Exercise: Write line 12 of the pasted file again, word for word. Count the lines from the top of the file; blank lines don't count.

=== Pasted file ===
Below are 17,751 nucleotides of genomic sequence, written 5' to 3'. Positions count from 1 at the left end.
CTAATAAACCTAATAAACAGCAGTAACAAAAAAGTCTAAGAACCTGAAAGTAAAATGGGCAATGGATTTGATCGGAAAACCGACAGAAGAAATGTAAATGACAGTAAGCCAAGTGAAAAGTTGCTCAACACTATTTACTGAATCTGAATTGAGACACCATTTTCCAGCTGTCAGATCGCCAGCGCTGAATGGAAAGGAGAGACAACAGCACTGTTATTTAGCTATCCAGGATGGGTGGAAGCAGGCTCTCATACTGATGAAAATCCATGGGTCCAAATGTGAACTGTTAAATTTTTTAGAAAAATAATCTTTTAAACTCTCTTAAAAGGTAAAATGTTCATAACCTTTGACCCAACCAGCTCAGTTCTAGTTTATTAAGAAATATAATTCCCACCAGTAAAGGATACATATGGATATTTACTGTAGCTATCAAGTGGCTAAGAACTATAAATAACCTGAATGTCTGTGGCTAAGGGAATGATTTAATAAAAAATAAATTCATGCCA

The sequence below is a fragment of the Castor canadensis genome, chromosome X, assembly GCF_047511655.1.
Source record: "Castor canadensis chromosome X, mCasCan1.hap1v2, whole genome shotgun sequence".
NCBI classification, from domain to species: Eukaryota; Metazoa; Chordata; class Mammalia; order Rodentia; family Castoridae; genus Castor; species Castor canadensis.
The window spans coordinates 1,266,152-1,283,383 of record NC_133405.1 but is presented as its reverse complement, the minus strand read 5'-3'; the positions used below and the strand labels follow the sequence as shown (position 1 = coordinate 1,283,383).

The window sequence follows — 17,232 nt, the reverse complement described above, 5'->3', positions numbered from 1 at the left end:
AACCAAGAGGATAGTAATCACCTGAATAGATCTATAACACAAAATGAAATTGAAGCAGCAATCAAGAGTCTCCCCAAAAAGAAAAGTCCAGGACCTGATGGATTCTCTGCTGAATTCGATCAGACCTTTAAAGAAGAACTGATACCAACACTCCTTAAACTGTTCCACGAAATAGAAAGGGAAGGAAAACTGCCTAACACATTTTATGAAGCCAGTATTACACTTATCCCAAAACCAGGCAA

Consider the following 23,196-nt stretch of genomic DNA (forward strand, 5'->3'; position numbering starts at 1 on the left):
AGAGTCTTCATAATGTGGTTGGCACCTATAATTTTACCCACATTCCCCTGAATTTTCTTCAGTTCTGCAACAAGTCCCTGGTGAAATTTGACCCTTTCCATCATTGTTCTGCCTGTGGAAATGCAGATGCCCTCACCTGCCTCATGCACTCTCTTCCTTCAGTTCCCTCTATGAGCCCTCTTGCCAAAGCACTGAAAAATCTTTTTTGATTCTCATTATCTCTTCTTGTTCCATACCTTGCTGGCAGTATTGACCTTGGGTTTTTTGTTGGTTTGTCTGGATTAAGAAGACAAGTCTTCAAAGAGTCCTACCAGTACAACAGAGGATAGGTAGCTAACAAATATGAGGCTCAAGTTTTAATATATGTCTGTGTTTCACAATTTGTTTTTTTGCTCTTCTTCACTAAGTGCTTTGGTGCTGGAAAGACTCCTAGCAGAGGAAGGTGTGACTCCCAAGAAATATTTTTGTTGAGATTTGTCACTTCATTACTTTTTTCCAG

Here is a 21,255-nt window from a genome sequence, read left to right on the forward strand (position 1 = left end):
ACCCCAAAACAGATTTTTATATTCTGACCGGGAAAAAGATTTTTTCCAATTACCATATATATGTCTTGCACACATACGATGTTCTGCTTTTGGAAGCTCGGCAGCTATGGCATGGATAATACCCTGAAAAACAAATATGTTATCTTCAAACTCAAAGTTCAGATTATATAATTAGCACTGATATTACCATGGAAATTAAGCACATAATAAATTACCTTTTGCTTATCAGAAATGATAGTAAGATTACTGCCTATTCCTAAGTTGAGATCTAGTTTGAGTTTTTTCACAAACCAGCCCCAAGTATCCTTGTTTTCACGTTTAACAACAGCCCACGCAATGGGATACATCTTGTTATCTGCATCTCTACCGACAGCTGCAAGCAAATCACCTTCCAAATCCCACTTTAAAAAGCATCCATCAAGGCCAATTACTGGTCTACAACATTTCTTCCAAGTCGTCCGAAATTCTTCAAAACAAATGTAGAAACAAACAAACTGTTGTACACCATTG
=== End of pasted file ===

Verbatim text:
ACCCCAAAACAGATTTTTATATTCTGACCGGGAAAAAGATTTTTTCCAATTACCATATATATGTCTTGCACACATACGATGTTCTGCTTTTGGAAGCTCGGCAGCTATGGCATGGATAATACCCTGAAAAACAAATATGTTATCTTCAAACTCAAAGTTCAGATTATATAATTAGCACTGATATTACCATGGAAATTAAGCACATAATAAATTACCTTTTGCTTATCAGAAATGATAGTAAGATTACTGCCTATTCCTAAGTTGAGATCTAGTTTGAGTTTTTTCACAAACCAGCCCCAAGTATCCTTGTTTTCACGTTTAACAACAGCCCACGCAATGGGATACATCTTGTTATCTGCATCTCTACCGACAGCTGCAAGCAAATCACCTTCCAAATCCCACTTTAAAAAGCATCCATCAAGGCCAATTACTGGTCTACAACATTTCTTCCAAGTCGTCCGAAATTCTTCAAAACAAATGTAGAAACAAACAAACTGTTGTACACCATTG